increasing the frequency - increases the energy in each wave not the amount of waves hitting the metal itself
    However if intensity were increased (more waves) more electrons get hit

    Hope that makes sense
    thanks it did help! just still a little confused at the exact definition of frequency in this case
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    (Original post by NLoR)
    thanks it did help! just still a little confused at the exact definition of frequency in this case
    Frequency I think is oscillations per second... the more oscillations the more energy it has ! But anyway I think you should be more concerned with this E=hf ... as you can see the E is directly proportional to the frequency
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    (Original post by BenChard)
    Attachment 217006

    hey I am also doing this exam

    1) is it me or is most of the stuff needed for particles on the formula sheet anyway?
    2) does anyone have any tips on learning the units e.g. mega milli?
    3) I'm stuck in working out the voltage for C-D (attached)
    Some, not all of the stuff in on the data sheet.
    I don't really have any tips for it, I just memorised them.

    I presume that you have worked out the voltages for A-C (6V) and D-F (4) in the previous part so the question. Voltage is the potential DIFFERENCE. So all you do it 6-4 = 2V.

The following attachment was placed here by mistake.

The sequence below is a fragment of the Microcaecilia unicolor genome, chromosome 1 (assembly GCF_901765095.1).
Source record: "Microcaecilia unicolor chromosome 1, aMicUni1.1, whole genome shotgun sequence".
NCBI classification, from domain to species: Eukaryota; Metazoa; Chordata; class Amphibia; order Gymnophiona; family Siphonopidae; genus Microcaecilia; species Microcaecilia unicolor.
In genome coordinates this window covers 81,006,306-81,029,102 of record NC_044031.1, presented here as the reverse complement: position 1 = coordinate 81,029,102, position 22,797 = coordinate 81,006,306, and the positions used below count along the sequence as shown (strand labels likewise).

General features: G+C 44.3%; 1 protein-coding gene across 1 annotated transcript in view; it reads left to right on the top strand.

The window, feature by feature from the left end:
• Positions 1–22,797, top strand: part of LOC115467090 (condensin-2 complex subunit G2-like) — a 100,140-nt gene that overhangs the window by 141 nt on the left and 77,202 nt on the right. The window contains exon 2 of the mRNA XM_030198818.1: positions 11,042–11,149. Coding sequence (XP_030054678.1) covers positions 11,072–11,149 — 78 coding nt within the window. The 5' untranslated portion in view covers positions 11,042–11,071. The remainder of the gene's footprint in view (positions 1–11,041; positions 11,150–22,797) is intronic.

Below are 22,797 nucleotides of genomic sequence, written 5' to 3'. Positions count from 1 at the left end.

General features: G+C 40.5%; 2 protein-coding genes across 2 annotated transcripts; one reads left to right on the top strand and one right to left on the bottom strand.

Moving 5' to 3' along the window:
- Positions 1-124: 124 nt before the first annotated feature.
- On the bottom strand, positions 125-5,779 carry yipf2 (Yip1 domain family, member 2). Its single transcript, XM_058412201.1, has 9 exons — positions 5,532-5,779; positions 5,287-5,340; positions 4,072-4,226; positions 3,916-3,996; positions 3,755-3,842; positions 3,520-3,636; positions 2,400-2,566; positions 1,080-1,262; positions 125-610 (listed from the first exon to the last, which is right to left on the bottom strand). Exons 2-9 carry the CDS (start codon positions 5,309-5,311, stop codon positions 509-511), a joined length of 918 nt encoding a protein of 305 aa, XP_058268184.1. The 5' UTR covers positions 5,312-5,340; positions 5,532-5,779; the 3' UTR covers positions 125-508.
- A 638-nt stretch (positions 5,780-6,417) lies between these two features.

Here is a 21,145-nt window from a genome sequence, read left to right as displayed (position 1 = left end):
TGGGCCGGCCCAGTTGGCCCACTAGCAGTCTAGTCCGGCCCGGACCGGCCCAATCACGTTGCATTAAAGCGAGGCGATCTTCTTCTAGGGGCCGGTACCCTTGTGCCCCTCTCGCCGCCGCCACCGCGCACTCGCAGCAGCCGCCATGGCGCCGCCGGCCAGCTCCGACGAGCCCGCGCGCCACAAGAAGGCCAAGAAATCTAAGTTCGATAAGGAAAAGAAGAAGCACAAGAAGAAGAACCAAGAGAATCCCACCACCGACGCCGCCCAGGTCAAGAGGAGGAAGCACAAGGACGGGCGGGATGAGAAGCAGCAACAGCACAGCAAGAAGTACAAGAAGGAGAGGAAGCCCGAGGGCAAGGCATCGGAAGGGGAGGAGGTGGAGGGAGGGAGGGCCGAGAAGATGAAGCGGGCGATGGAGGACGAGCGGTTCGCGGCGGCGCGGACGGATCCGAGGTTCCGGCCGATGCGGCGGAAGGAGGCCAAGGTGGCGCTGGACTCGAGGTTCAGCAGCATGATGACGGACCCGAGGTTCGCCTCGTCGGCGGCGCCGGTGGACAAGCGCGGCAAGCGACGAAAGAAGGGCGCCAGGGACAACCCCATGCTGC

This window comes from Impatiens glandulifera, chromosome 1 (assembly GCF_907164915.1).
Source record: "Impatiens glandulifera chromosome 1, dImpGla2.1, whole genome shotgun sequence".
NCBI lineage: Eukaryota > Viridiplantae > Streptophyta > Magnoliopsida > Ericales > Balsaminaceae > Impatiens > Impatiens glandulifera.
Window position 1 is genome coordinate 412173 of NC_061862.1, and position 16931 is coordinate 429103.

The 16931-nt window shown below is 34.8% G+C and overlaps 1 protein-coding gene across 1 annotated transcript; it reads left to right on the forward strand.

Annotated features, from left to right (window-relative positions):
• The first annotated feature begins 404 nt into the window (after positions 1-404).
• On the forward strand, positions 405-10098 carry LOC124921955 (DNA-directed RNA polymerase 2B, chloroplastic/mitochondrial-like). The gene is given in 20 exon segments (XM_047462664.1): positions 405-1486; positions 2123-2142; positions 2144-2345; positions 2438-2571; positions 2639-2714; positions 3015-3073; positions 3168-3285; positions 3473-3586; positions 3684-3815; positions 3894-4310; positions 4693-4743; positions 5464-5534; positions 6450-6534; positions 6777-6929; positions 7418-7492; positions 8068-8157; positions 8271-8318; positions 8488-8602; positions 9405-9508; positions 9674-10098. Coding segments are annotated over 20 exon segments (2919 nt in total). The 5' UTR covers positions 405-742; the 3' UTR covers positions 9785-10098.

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    Does anyone have a copy of the Jan 13 paper and mark scheme?
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    What do we need to know in terms of diodes for the exam in calculations?


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    (Original post by NLoR)
    Does anyone have a copy of the Jan 13 paper and mark scheme?
    Here.
    Attached Images
  1. File Type: pdf AQA-PHYA1-QP-Jan13.pdf (379.1 KB, 105 views)
  2. File Type: pdf AQA-PHYA1-W-MS-JAN13.pdf (126.5 KB, 124 views)
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    With 1 day 18 hours left what would you all say is your weakest topic/part of the paper?
    Mine: 6 markers followed by pesky 3 mark questions on how current or pd or something changes as something else changes. :/
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    (Original post by IWantSomeMushu)
    Here.
    Thank you!
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    (Original post by NabRoh)
    With 1 day 18 hours left what would you all say is your weakest topic/part of the paper?
    Mine: 6 markers followed by pesky 3 mark questions on how current or pd or something changes as something else changes. :/
    I'm very bad at the experiment questions because I'm self teaching and so have little practical experience.
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    Does a positron or an electron antineutrino have a lepton number of -1?

    It doesn't say in my textbook


    This was posted from The Student Room's iPhone/iPad App
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    (Original post by Son234)
    Does a positron or an electron antineutrino have a lepton number of -1?

    It doesn't say in my textbook


    This was posted from The Student Room's iPhone/iPad App
    Yes they do.
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    (Original post by Son234)
    Does a positron or an electron antineutrino have a lepton number of -1?

    It doesn't say in my textbook


    This was posted from The Student Room's iPhone/iPad App
    Yep, this is in the formula sheet btw